Ten of Verizon's 15 directors (66%) serve on at least two other company boards and four serve on four or more boards. By comparison, a survey of board practices at 1,275 large U.S. companies by the Investor Responsibility Research Center in 2005 found that 66% of directors at these companies serve on no more than one other board, while 87% serve on no more than two others. The NACD survey suggests that the two-thirds of Verizon's directors serving on three or more boards would need to dedicate at least three working months each year to board service alone. Mr. Rehm's proposal would limit directors with full-time jobs to just three corporate directorships (including Verizon).

This proposal also reflects the policy of the Council of Institutional Investors, which recommends that, "absent unusual, unspecified circumstances, directors with full-time jobs should not serve on more than two other boards."

After this proposal was submitted last fall by Mr. Rehm, Verizon changed its Corporate Governance Guidelines to "provide that a Director who serves as an executive officer of a public company should not serve on more than three public company boards," and that other directors "should not serve on more than six public company boards." While the proposer applauds the Board for adopting the proposed policy in part, he still maintains that the company's policy falls short in several important respects.

1) Verizon's policy exempts current directors who exceed the limit, even if they are re-nominated in future years; 2) The limitation on board service applies only to directors who are "executive officers" of a "public company." If a director has full-time job responsibilities, it shouldn't matter whether his company is public or privately held or whether he ranks as an executive officer or not. Verizon's policy would allow the CEO of a privately held firm to serve on six public company boards; 3) Verizon's policy limits only public company directorships -- meaning that the CEO of a public company could sit on six or more for-profit boards provided that no more than three are public companies. The policy proposed in item 7 would close these loopholes.

History of BellTel Retiree Proxy Victories:

In 2003 -- The retirees won 59% of the shareowner vote with their Executive Severance Agreement proposal. The non-binding proposal was to limit what retirees call overly generous executive compensation packages and golden parachutes. At the time it was the first proxy loss by Verizon or any other Bell System company in its 100-year history.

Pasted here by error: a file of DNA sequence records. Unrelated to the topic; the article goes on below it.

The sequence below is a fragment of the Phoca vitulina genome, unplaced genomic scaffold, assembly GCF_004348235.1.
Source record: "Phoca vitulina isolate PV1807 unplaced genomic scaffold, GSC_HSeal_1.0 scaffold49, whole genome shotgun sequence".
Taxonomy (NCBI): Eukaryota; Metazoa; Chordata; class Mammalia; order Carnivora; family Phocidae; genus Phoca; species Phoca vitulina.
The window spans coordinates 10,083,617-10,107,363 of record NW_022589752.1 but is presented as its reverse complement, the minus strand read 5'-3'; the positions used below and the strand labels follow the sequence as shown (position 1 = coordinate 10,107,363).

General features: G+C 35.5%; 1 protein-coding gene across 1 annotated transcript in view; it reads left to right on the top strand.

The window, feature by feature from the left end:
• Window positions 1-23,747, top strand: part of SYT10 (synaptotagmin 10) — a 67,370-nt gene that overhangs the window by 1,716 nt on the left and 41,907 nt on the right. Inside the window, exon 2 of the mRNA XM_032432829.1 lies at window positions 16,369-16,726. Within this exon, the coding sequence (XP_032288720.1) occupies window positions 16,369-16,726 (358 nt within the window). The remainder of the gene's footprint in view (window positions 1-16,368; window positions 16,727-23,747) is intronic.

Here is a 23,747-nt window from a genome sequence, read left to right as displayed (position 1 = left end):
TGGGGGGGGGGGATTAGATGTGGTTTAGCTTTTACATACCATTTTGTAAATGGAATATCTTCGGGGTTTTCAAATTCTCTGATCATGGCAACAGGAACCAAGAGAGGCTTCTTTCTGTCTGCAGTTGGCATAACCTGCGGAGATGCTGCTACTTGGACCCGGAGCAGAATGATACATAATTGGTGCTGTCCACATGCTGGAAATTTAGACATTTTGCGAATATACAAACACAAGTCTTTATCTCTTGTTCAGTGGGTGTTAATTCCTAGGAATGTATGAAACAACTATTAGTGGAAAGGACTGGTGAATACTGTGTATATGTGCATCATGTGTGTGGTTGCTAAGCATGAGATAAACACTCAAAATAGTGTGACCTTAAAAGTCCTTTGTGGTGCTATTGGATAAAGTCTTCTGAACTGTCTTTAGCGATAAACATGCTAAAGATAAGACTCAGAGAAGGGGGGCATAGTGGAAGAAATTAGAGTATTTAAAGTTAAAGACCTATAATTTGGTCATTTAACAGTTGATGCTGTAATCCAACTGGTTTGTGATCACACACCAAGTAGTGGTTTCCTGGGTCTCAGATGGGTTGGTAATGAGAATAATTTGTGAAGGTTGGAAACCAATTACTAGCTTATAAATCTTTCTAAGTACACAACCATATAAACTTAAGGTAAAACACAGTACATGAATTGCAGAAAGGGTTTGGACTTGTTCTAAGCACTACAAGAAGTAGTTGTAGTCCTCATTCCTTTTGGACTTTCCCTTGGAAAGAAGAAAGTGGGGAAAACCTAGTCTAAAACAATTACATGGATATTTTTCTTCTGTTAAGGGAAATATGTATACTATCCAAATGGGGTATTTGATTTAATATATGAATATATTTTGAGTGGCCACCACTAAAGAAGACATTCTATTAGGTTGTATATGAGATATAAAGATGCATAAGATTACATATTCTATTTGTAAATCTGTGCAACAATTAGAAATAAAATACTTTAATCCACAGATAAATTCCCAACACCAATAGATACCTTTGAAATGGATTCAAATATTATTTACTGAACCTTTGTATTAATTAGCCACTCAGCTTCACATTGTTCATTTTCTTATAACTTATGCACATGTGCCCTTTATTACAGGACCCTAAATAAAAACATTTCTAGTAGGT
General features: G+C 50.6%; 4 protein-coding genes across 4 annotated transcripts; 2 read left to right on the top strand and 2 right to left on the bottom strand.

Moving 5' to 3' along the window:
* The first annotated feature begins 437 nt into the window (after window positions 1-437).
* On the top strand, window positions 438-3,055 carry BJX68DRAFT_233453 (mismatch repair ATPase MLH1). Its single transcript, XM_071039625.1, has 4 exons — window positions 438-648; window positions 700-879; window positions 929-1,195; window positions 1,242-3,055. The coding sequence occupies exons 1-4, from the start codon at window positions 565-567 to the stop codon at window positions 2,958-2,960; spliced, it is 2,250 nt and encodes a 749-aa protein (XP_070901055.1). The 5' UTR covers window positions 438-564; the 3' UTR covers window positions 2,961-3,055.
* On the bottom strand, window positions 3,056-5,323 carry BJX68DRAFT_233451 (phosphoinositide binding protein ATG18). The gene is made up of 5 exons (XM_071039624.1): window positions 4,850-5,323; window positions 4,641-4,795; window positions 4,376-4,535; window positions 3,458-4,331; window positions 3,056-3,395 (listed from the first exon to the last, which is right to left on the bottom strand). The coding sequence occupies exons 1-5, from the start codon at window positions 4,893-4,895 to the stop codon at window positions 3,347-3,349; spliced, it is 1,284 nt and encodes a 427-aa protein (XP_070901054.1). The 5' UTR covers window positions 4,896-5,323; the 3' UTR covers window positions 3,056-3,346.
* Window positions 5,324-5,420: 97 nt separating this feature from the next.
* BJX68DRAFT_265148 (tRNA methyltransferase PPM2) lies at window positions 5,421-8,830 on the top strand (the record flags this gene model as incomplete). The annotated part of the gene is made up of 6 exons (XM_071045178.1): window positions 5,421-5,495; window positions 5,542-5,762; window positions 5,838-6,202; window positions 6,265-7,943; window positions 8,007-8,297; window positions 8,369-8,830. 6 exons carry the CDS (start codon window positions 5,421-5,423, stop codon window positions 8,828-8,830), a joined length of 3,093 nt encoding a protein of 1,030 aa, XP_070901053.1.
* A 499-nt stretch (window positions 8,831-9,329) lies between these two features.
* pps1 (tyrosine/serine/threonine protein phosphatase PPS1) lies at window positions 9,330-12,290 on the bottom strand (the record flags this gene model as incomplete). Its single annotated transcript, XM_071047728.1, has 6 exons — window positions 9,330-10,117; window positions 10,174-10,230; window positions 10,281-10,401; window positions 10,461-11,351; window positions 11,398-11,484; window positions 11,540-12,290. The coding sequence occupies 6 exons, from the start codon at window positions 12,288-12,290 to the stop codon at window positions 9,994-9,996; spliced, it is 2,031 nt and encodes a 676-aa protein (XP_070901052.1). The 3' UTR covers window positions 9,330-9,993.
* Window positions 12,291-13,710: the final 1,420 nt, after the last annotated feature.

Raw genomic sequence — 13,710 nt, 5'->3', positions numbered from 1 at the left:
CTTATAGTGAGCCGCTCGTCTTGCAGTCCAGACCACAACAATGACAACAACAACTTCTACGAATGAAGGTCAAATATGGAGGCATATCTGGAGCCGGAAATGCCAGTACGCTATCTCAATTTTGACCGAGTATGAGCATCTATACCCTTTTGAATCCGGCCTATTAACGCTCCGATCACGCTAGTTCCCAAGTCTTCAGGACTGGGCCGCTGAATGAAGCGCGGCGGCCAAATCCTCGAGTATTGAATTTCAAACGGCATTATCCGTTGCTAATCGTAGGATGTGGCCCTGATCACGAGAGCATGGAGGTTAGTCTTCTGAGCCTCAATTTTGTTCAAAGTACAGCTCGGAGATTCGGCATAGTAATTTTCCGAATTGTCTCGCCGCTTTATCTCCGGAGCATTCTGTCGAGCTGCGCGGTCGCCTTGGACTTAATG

In 2003 -- Verizon agreed to implement another retiree proposal prior to its annual shareholders meeting to exclude pension credits from the calculation of executive compensation, which had gained 43 percent of shareholder votes the previous year.

In 2004 -- The retirees were forced to come back at the company on the Executive Severance Agreement proposal after Verizon executives and its board of directors failed to follow shareholders' mandate to limit overly generous executive compensation packages and golden parachutes. This time, when the retirees authored a binding proxy proposal mandating the board to implement the change, Verizon relented, agreeing that the company will seek shareholder approval for any future Executive Severance Agreement more than 2.99 times an executive's base salary and bonus.

In 2005 -- Before the company's proxy ballot went out to shareowners, Verizon agreed to a retiree proxy's demand to reign-in Supplemental Executive Retirement Plan (SERP) income for senior executives. The year before the retirees rounded up 37% of shareholder vote and then in early 2005 won a pledge of support from major municipal and state pension funds. Before this change, executives received SERP contributions equal to 32 percent of their combined base salary plus bonus for every dollar above $210,000 during their first 20 years in the plan. After the first 20 years, the SERP contribution rate reduced to 7 percent. In 2004 the payout amounted to $161 million and more than $400 million over three years, according to Verizon estimates. The agreement negotiated by retiree leaders reduced these excessive amounts including the 32 percent level down to a range of 4 to 7 percent.